The object of saving faith is Jesus Christ. When you come to Jesus you are saved. Coming to Him is another way of saying "believe on Him." Jesus said,

"He that believeth on the Son hath everlasting life" (John 3:36).

But this is not validated by your own feelings or experiences.

Friedrich Schleiermacher (1768-1834) introduced the idea that conversion is a matter of feeling, intuition and experience. To him, saving faith was not directed to an objective Christ revealed by the Bible, but in subjective intuition and feeling about Christ. The thoughts of Schleiermacher came from Romanticism's break with Rationalism.

But our text does not tell us to base our faith on our own feelings, intuition or experience. Instead, it says,

"…the holy scriptures, which are able to make thee wise unto salvation through faith which is in Christ Jesus"
    (II Timothy 3:15).

The Bible points us to Christ. He is not the Christ of our feelings. That's Schleiermacher's Christ! He is the Christ of the Bible. The only real Christ is the Christ of the holy Scriptures. And it is this Christ, the Christ of Scripture, who says,

"Him that cometh to me I will in no wise cast out" (John 6:37).

Christ points us to Himself. You must not look back at yourself to see if your feelings, intuition or experiences are right. You must not look at yourself. You must look away from yourself - to Christ!

"Looking unto Jesus the author and finisher of our faith"
    (Hebrews 12:2).

"Ah, no," says the postmodernist, "nothing can be known for certain except the things I experience in my own life." There you have it, clear and plain. That man refuses to look outside of himself. That man refuses to let the Holy Scriptures point him to the living Christ! That man will not venture on Christ without feeling, without experience.

"But, but," you say, "I must have the right feeling!" I am telling you that you are wrong. You do not need a feeling. You need Christ!

Here is an account in the Gospel of Matthew that shows what I mean. The Disciples were out on the Sea of Galilee. It was night. Jesus came to them, walking on the water. Peter said,

"Lord, if it be thou, bid me come unto thee on the water. And he said, Come. And when Peter was come down out of the ship, he walked on the water, to go to Jesus. But when he saw the wind boisterous, he was afraid; and beginning to sink, he cried, saying, Lord, save me. And immediately Jesus stretched forth his hand, and caught him" (Matthew 14:28-31).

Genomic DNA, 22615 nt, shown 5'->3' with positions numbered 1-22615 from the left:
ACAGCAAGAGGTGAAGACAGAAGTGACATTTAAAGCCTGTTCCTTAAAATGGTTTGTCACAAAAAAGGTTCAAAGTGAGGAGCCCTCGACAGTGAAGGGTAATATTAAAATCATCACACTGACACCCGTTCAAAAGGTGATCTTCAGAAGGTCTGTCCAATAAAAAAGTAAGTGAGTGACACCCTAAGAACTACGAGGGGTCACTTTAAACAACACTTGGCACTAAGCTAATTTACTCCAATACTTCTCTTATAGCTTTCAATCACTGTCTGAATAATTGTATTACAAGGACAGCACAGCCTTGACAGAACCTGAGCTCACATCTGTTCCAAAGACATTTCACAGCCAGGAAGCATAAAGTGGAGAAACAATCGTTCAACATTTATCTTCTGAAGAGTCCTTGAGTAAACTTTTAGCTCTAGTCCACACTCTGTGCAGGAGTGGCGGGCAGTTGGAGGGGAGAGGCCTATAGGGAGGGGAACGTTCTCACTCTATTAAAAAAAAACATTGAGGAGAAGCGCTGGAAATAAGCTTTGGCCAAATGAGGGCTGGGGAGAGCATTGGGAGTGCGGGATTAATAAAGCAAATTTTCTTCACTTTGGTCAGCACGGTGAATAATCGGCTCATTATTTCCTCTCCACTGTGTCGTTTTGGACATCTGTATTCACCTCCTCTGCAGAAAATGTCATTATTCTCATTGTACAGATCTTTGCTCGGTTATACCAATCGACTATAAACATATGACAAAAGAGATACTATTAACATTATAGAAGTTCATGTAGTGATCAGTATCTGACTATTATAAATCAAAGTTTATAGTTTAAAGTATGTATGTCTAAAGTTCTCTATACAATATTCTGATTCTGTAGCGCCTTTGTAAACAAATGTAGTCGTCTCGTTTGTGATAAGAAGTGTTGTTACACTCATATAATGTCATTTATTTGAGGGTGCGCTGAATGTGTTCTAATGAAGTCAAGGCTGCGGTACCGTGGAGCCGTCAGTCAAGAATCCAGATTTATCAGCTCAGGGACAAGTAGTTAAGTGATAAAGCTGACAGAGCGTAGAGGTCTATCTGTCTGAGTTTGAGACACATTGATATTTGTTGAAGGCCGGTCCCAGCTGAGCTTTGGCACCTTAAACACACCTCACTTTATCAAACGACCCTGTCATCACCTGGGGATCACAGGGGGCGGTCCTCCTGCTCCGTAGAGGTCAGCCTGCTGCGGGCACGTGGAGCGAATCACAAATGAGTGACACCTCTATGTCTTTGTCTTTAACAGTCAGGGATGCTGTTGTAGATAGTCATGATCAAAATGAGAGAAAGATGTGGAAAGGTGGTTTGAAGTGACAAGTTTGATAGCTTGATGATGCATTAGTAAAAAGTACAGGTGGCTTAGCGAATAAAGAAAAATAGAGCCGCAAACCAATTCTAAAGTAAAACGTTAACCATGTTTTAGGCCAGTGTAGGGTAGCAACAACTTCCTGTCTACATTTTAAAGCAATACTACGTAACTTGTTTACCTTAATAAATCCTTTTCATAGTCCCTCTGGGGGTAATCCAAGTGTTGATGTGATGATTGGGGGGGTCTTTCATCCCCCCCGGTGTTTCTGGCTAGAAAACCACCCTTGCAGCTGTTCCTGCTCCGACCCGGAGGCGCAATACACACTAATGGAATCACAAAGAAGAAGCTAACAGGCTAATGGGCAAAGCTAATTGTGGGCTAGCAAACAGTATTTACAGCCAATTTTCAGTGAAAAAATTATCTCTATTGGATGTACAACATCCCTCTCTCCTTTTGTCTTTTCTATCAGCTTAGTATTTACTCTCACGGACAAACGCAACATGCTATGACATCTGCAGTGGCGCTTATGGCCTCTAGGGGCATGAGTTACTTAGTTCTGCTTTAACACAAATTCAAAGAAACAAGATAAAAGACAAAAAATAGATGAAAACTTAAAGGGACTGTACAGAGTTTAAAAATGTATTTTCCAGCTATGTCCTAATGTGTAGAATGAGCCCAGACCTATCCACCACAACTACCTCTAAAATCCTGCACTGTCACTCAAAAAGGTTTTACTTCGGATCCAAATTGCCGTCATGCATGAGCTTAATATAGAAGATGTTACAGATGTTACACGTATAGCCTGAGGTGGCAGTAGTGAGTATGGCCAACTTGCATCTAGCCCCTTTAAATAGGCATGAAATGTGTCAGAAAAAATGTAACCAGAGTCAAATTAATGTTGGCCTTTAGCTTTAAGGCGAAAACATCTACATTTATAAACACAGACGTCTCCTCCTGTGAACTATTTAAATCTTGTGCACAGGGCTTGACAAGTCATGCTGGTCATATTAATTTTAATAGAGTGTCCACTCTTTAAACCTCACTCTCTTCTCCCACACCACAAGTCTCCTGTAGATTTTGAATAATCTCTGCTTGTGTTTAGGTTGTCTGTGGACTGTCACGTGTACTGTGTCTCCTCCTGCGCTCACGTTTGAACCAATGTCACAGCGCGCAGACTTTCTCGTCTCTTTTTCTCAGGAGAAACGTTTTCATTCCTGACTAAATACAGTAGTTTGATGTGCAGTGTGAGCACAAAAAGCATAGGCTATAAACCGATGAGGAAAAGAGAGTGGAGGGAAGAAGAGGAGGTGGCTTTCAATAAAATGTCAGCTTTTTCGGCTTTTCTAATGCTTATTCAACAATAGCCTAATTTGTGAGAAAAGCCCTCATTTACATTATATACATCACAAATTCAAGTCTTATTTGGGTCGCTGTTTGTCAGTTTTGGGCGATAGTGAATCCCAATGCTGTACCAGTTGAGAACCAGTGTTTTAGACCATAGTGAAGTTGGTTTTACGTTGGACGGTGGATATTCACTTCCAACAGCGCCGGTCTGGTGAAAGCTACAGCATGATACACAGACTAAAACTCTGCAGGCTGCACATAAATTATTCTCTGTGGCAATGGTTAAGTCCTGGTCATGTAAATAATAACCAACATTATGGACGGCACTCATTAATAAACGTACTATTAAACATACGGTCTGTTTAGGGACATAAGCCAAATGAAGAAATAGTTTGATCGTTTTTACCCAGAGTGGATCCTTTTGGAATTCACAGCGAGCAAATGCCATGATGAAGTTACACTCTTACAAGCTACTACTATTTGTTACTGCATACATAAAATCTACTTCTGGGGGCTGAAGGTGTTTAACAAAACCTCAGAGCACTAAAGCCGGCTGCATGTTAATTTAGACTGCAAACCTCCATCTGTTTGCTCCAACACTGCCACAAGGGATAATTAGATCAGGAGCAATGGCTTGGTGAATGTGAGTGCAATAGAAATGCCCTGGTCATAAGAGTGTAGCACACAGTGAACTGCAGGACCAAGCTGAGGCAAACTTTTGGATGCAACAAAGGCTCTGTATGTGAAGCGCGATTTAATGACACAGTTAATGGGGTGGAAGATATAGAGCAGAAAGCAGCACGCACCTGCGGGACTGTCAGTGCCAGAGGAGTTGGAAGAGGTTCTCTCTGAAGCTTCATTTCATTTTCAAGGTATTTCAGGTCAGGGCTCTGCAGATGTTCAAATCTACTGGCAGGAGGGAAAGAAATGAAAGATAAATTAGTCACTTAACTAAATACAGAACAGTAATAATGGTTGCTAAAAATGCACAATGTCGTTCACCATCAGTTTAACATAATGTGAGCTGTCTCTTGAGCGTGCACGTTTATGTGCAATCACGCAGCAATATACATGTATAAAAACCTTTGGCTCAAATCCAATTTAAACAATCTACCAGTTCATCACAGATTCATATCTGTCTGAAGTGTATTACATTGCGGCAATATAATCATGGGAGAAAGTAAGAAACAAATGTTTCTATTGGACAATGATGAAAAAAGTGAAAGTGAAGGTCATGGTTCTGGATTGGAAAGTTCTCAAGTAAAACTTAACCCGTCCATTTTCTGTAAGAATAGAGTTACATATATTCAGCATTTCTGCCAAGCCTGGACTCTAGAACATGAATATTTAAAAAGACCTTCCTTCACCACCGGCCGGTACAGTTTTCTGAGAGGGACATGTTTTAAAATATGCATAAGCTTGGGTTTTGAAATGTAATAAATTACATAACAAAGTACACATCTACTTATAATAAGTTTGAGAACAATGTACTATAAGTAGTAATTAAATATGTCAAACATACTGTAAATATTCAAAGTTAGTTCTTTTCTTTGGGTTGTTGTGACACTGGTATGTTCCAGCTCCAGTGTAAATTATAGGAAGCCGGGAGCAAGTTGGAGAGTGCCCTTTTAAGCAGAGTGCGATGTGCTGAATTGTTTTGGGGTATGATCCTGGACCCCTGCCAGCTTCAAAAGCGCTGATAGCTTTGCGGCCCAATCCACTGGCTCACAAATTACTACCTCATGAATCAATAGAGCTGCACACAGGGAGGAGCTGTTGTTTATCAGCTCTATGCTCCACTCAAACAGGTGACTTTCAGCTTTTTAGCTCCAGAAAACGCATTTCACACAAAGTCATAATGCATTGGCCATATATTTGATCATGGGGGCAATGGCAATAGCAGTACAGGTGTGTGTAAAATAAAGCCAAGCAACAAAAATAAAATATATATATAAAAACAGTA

The purpose of that account is not to tell us about walking on water. The purpose is to tell us what faith is. Verse 31 makes that clear. Jesus said, "O thou of little faith…" He didn't say Peter had no faith. He said he had little faith. He had enough faith to get out of the boat and walk a little way toward Jesus. But then he looked at the boisterous wind and he was afraid. He cried out, "Lord, save me." And Jesus "stretched forth his hand, and caught him."

That is an illustration of saving faith. Jesus tells you to come to Him. You start to do it, but fearful thoughts come to you. You think, "I won't do it right! I'll fail! I'm not sure! Lord, save me!" "And Jesus stretched forth his hand, and caught him." And that's the way it is when any sinner comes to Jesus. No one ever said it better than Joseph Hart,

Venture on Him, venture wholly;
Let no other trust intrude;
None but Jesus, none but Jesus,
Can do helpless sinners good.
    ("Come, Ye Sinners" by Joseph Hart, 1712-1768).

Spurgeon said,

Put your soul in His care…Dare to quit all other hopes: venture on Jesus; I say "venture" though there is nothing really venturesome in it, for He is abundantly able to save. Cast yourself simply on Jesus…believe Him, and trust in Him, and you will never be made ashamed…Whether you feel or do not feel, cast yourself upon Him, that He may save you, and He alone (C. H. Spurgeon, Around the Wicket Gate, Christian Focus Publications, 1989 reprint, pp. 26, 38).

A young girl came to Spurgeon in his office and said that she was unsaved. He urged her to come to Jesus. She said, "Oh, sir, pray for me." He said, "I will do nothing of the kind. What can I ask the Lord to do for one who will not trust Him? I see nothing to pray about. If you will believe Him, you shall be saved. If you will not believe Him, I cannot ask Him to invent a new way to gratify your unbelief." Then she said, "I will try to believe," but I told her I would have none of her trying…I urged her to full faith in the once crucified but now ascended Lord…She said, "Oh, sir, I have been looking to my feelings, and this has been my mistake!" (ibid., p. 32). She came to Jesus and was saved. There is no other way.

Venture on Him, venture wholly;
Let no other trust intrude;
None but Jesus, none but Jesus,
Can do helpless sinners good.

(END OF SERMON)

Scripture Read Before the Sermon by Dr. Kreighton L. Chan: Matthew 14:22-31.
Solo Sung Before the Sermon by Mr. Benjamin Kincaid Griffith:

"Jesus, Only Jesus" (by Dr. John R. Rice, 1895-1980).

THE OUTLINE OF

CHRIST - THE OBJECT OF SAVING FAITH

by Dr. R. L. Hymers, Jr.

 

"The holy scriptures, which are able to make thee wise unto salvation through faith which is in Christ Jesus" (II Timothy 3:15).

I.   The Bible points to Christ, not to experience, I Corinthians 2:2.

II.  Christ points to Himself, not to experience, Matthew 11:28; 
John 6:37; John 3:36; Hebrews 12:2; Matthew 14:28-31.